How can businesses truly protect employees, particularly those in extended international supply chains?
An estimated 2.78 million work-related deaths occur annually throughout the world every year – it equates to five people dying every minute. This paints a sober picture of the modern workplace – one where workers can suffer serious consequences as a result of simply ‘doing their job’.
In the UK, health and safety practices have improved significantly since the 1970s. This is due, in part, to the introduction of occupational health and safety standards and legislation, which have made safety at work a priority and resulted in a 79 per cent drop in work-related fatalities in Britain since 1974.
However, it is unfortunately the case that organisations operating globally, either through their own operations or the supply chain, are falling short in their responsibility to local staff and communities.
We can cite several examples, from the Rana Plaza collapse in 2013, which led to the deaths of an estimated 1,134 people in Bangladesh, through to revelations of carcinogenic pollution around materials factories in India and Indonesia. These incidents suggest that the biggest businesses are attempting to offshore their responsibility when it comes to worker occupational health and safety.
Society now expects concern for employee welfare to extend throughout the supply chain, as well as business operations. It has never been morally justifiable for workers to be placed at risk, simply because of where they happen to be working in other parts of the world. Those remote from the corporate ivory tower have the same right as anyone else to go home at the end of the day in the same physical and mental condition as they arrived.
Up until now, there has not been an international standard for occupational health and safety to be applied worldwide. In the past, countries could opt to use the British Standard OHSAS 18001. While this provided an effective framework it was, by its nature, primarily developed for use in the UK.
Thankfully, that has now changed following the launch of ISO 45001 – the world’s first internationally recognised standard for occupational health and safety. This marks a major step towards the prevention of work-related deaths and injuries that occur every year. The standard has been fed into, and backed by, more than 70 countries across all continents and is designed to be applied anywhere in the world.
While this isn’t a silver bullet for occupational health and safety, it does provide a lever that will allow organisations to ask more of their international supply chains. In order for this standard to take effect, however, businesses need to change their mindset.
Occupational health and safety is not just about trips and falls or wearing the correct personal protective equipment. It goes far beyond that. New estimates presented at the XXI World Congress on Safety and Health at Work, held in Singapore on 3‑6 September 2017, indicate that work-related illnesses account for 86 per cent of all deaths related to work worldwide.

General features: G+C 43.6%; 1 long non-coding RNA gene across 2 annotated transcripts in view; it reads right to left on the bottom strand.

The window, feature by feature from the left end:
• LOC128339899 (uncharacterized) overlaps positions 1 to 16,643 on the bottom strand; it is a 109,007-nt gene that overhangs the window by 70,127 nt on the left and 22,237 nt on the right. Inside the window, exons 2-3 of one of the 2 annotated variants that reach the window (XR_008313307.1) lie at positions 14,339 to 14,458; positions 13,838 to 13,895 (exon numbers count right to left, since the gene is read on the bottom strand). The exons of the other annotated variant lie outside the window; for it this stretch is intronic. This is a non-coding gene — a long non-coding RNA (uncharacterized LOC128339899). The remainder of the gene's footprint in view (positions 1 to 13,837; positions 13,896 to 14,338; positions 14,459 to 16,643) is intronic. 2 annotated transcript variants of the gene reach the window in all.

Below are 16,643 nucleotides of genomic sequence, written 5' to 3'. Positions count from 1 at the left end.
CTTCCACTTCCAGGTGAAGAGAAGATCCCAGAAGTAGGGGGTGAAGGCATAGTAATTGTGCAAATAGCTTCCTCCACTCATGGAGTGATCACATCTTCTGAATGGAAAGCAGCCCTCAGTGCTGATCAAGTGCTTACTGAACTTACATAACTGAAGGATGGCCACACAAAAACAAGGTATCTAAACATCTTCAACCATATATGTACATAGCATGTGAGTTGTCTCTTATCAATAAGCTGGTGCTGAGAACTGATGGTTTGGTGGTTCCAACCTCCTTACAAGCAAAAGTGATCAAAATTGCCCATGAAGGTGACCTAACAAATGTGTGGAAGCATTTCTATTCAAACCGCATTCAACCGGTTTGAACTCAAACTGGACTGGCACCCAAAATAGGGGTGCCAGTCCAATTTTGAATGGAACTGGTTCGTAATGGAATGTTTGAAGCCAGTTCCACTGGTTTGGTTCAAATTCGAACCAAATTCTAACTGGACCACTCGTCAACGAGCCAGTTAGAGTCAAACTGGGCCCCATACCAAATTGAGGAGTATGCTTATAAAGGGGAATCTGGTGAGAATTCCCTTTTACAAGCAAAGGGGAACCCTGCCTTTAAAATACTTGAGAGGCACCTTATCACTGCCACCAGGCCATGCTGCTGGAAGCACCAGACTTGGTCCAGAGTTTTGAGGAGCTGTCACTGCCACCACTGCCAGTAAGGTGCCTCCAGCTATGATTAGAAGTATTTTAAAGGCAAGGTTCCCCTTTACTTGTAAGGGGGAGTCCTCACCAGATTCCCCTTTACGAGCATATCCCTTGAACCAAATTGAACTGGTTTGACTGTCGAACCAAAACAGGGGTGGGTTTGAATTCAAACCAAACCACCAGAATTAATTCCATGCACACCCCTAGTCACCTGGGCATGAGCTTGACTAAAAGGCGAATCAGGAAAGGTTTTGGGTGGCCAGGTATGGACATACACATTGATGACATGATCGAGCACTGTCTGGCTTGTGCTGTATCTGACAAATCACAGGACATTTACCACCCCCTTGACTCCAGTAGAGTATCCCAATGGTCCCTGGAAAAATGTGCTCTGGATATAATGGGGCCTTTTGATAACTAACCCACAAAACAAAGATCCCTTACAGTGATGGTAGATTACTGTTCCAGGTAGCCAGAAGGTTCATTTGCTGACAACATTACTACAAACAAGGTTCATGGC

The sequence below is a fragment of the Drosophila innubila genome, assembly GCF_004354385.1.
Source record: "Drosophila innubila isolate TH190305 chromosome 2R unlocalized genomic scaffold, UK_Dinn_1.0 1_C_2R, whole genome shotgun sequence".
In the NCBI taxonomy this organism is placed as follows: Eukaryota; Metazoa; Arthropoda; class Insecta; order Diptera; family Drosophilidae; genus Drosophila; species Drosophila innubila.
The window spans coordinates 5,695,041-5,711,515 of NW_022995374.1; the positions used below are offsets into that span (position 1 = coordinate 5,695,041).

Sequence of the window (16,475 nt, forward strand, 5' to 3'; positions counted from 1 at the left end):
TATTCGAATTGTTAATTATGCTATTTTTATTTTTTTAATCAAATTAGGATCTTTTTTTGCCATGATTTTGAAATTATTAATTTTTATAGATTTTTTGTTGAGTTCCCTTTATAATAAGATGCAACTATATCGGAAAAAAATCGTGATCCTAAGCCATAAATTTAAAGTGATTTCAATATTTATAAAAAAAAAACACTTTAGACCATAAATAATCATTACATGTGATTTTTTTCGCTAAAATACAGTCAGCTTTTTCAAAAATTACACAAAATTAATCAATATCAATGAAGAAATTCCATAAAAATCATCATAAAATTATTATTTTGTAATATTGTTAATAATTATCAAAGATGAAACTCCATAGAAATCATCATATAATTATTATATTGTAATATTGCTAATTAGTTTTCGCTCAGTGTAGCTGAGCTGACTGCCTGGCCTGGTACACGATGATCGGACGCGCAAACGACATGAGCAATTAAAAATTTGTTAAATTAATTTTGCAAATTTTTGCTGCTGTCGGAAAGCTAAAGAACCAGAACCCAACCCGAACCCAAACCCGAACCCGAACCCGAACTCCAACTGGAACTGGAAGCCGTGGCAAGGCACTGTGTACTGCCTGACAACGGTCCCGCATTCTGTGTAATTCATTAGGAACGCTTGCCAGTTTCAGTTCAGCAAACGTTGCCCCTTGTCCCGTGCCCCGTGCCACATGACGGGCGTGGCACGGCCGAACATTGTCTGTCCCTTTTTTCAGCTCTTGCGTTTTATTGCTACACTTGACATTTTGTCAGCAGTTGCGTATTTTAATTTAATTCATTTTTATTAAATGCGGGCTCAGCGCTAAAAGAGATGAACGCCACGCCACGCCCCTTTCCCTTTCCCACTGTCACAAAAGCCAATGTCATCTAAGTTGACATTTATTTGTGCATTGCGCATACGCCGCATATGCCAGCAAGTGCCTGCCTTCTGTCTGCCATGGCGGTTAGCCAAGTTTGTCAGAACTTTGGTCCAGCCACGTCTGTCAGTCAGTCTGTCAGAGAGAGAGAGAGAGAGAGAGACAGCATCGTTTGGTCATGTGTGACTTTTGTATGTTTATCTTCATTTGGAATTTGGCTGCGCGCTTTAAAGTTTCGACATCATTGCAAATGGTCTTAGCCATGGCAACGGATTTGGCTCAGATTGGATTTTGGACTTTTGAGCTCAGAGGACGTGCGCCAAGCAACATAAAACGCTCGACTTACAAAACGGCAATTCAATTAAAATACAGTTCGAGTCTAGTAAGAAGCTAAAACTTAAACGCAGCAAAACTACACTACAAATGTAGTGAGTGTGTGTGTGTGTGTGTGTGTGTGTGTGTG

Within the standard it’s also important to consider the long-term health implications, not just the immediate effects. It may be long-term and it could be obtuse, but it’s still the responsibility of the organisation and should be included in the Occupational Health and Safety Management System (OHSMS), to ensure the organisation takes action to address every type of risk.
Meanwhile, mental health is another factor to bear in mind. In the UK, stress causes absences, lost time and if not managed properly and in a systematic manner, can have long-term illness-related consequences.
Who is defined as a ‘worker’? One of the key points that must be understood is what the standard means by ‘worker’. ISO 45001 defines a ‘worker’ as anyone who is under the direct control of an organisation. Essentially, it’s not just individuals on the payroll, it could be anyone in the supply chain undertaking work for the parent organisation – this could be a photographer contracted for one day, for example.
At its very core, ISO 45001 is asking organisations to ensure that the operation of products and services are completely safe, and for partner organisations in their supply chain to operate at this standard too. Ultimately, the parent organisation has a responsibility to ensure that everyone under their control is actively supported with an occupational health and safety system.
No matter the size of a business, there should be the same level of care and due diligence applied throughout. The key responsibility of any manager is to ensure that their staff go home at night as physically and mentally able as when they arrived. The framework has been created to provide a safer workplace for all, whatever the size, sector or location around the world.
The standard is by no means a fix-all solution. It is, however, a first step. It is not, and never has been, justifiable that a person’s safety at work depends entirely on the country in which they happen to be working. Major businesses must now encourage suppliers to work towards the adoption of ISO 45001, and make certification a necessary requirement of their purchasing and specification process.
Estelle Clark is director of policy at the Chartered Quality Institute